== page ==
Have you ever imagined that you could one day lose your sense of smell? It happened to me recently, and Google helped the situation a bit. Look, 2020 has been crazy for everyone, and it may get worse before it gets better. Imagine losing your sense of smell to the point you cannot detect a gas leak, or get a whiff of burning food.
I travelled to the Coastal region for a four-day vacation, to relax and get away from the busy city life. After all, the body also needs some relaxation.
Surprisingly people at the Coast don’t wear masks, and upon inquiring, I learned it’s not a priority in that Swahili language that you could listen to the entire day.” Huku pwani watu hawavai mask, kwani hata polisi washazoea”. (Here in Coast, people don’t wear masks, even the police know).
The next day, I proceeded to Diani, South Coast, and like in the North Coast, people didn’t have masks unless when visiting supermarkets and malls. By 6 pm, most places of entertainment were full, and still, no one had their mask on.
Mild covid-19 symptoms
My trip ended. Rested and happy, I travelled back home on Monday, ready for the hustle and bustle of Nairobi’s life. I woke up the following day feeling energized, and I believed the vacation was worth each second. However, the next morning I felt a bit tired, so as an African, I assumed it was the effects of my four-day trip.
My eyes felt tired, so I tried sleeping more to feel better. However, nothing was forthcoming. When I woke on Friday, both my noses felt stuffy, getting out of bed was a problem. I assumed it was the effects of the drugs, which would subside by the second day.
The baby shower and wine plus worsening symptoms
My friend will bring a new bundle of joy to the world soon. On Saturday, as planned, we went for the surprise shower at her house. Impressed by our hard work, the husband offered to treat us to wine. Since we live in the same estate, I had my four glasses and retreated to my house.
In the morning, I couldn’t lift myself out of bed. Instead, I felt as though the tum tum drums of West Africa played inside my head. I took a glass of water, and a painkiller and went back to sleep. The days that followed, Monday, Tuesday, and Wednesday, was terrible.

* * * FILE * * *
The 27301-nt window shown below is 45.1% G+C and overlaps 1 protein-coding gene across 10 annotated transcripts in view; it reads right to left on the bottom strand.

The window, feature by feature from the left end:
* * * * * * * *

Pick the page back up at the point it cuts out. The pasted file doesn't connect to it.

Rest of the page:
Did I mention that on Tuesday, which was Mashujaa day I thoroughly cleaned my bedroom believing that it was dust causing my nose to block?
Getting out of bed was a problem; I had lost my sense of smell and taste. I experienced dizzy spells most of the day, fever, and eating had become a problem.
On Wednesday night, I looked up covid-19 symptoms, and some of what I experienced was mild Covid-19 symptoms according to the search engines.
On Thursday morning, I resorted to going for a Covid-19 test at the Kenyatta National Hospital. The health officials told me I would have the results within 48 hours, and true to their words, the results came back. I had tested positive for the novel coronavirus.
The news sent panic waves in my entire body. Will, I beat this illness? Will I die? Things didn’t get more accessible from there, because I remember, one evening, it was raining, and I was sweating profusely, I had to open the window, which didn’t help a lot.
The doctor in charge wrote down a prescription, which has helped me get better.
As many other people cramped up in small spaces, making the best decision was paramount. Luckily, my apartment has a servant’s quarter which my house help cleaned, and I spent my recuperating days there.
Because of mild symptoms, I couldn’t be accommodated in a hospital, so, my doctor advised me to self isolate at home. For one week, I treated the cough and fever with medicines administered to me by the doctor.
I used Zinc Sulphate, which helped strengthen the immune system, Azithromycin, Dexamethasone, and Zulu MR. Additionally. I doubled up the typical concoction dawa, which incorporated simple ingredients such as ginger, lemon, garlic, hot water, and a bit of honey.
I could not risk exposing other people in the household to the disease. I imagined all the needy people in Kenya in a similar situation, and indeed, we must improve our health care system.
Anytime I got some energy, I read a few pages in a novel. Friends called to check up on me although most times my phone was off because I was either too tired to talk or too sleepy to open my eyes.
Remaining focused in isolation
While in isolation, I read up on managing the disease, how to keep other people safe, and updates on drugs and vaccines for coronavirus. The internet also has many inspiring stories about people who survived the disease. Through the survival mode, I’ve learned to appreciate life more.
Imagine contracting a disease that has no cure, isolating to take care of yourself, and not knowing whether you will die or survive. Imagine your baby growing up without a mother. These things make you see life from a different perspective.
On October 26, the symptoms began waning, and I started interacting with other people in the house four days later. This was after the doctor confirmed I was well and fit as a feeble.I; however, continued monitoring my progress by keeping my chest warm. I still drink a lot of hot liquids now.
I cannot sit back and say Covid-19 is a hoax because I’ve experienced it like many other people across the world.
The human experience is no joke; we all have our stress and pain. I’m, however, lucky I managed to beat the disease, and this condition helped me to be more grateful and stay positive.